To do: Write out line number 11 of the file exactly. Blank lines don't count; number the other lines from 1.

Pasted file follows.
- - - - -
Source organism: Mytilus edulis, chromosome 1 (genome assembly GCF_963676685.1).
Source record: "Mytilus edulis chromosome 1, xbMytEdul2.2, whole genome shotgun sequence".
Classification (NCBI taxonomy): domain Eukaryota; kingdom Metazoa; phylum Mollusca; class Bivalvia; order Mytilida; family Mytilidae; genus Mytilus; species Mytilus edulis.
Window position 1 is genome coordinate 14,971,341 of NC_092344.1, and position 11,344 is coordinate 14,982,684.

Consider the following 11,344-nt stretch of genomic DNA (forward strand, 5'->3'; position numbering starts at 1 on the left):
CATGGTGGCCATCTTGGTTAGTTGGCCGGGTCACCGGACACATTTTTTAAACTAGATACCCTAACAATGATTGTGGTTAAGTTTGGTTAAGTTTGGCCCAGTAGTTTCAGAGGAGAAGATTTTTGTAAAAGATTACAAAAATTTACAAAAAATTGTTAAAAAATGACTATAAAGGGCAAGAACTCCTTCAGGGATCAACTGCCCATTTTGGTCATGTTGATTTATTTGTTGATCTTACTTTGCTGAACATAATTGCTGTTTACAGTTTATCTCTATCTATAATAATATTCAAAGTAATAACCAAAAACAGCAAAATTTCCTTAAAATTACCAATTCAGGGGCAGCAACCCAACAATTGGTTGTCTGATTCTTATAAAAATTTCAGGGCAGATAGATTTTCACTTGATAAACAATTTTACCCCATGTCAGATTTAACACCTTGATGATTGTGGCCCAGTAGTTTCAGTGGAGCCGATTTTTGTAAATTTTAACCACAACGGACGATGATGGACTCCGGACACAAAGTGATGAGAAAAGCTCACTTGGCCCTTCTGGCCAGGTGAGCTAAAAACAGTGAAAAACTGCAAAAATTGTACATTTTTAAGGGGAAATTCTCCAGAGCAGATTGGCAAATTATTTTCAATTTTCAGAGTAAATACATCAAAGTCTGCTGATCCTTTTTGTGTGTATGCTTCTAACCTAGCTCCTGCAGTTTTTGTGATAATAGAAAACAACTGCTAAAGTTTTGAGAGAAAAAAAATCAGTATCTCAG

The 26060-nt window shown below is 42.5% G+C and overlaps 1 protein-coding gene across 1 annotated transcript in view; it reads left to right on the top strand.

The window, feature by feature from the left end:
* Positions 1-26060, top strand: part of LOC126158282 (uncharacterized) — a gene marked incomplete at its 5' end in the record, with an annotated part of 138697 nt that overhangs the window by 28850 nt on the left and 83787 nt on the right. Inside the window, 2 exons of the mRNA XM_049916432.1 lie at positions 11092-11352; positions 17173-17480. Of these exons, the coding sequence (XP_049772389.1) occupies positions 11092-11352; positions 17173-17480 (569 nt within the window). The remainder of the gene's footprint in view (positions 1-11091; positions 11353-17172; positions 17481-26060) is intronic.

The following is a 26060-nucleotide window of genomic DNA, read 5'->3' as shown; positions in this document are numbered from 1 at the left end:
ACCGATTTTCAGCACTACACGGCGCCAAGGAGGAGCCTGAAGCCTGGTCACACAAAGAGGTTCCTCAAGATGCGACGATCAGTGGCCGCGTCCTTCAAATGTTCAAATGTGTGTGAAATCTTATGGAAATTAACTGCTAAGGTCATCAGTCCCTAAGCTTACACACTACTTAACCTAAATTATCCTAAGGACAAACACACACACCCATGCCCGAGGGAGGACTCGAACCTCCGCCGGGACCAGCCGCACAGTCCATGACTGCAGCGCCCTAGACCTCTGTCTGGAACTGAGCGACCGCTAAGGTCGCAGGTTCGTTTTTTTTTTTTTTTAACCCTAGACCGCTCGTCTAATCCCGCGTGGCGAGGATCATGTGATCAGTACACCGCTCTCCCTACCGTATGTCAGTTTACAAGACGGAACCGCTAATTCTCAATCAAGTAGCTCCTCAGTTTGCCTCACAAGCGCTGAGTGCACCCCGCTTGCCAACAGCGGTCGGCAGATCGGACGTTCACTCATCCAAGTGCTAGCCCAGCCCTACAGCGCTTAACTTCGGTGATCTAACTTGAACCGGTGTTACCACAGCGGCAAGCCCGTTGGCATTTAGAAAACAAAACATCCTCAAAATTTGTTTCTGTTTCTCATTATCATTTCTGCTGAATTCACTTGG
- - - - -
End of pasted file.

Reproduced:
ACCGATTTTCAGCACTACACGGCGCCAAGGAGGAGCCTGAAGCCTGGTCACACAAAGAGGTTCCTCAAGATGCGACGATCAGTGGCCGCGTCCTTCAAATGTTCAAATGTGTGTGAAATCTTATGGAAATTAACTGCTAAGGTCATCAGTCCCTAAGCTTACACACTACTTAACCTAAATTATCCTAAGGACAAACACACACACCCATGCCCGAGGGAGGACTCGAACCTCCGCCGGGACCAGCCGCACAGTCCATGACTGCAGCGCCCTAGACCTCTGTCTGGAACTGAGCGACCGCTAAGGTCGCAGGTTCGTTTTTTTTTTTTTTTAACCCTAGACCGCTCGTCTAATCCCGCGTGGCGAGGATCATGTGATCAGTACACCGCTCTCCCTACCGTATGTCAGTTTACAAGACGGAACCGCTAATTCTCAATCAAGTAGCTCCTCAGTTTGCCTCACAAGCGCTGAGTGCACCCCGCTTGCCAACAGCGGTCGGCAGATCGGACGTTCACTCATCCAAGTGCTAGCCCAGCCCTACAGCGCTTAACTTCGGTGATCTAACTTGAACCGGTGTTACCACAGCGGCAAGCCCGTTGGCATTTAGAAAACAAAACATCCTCAAAATTTGTTTCTGTTTCTCATTATCATTTCTGCTGAATTCACTTGG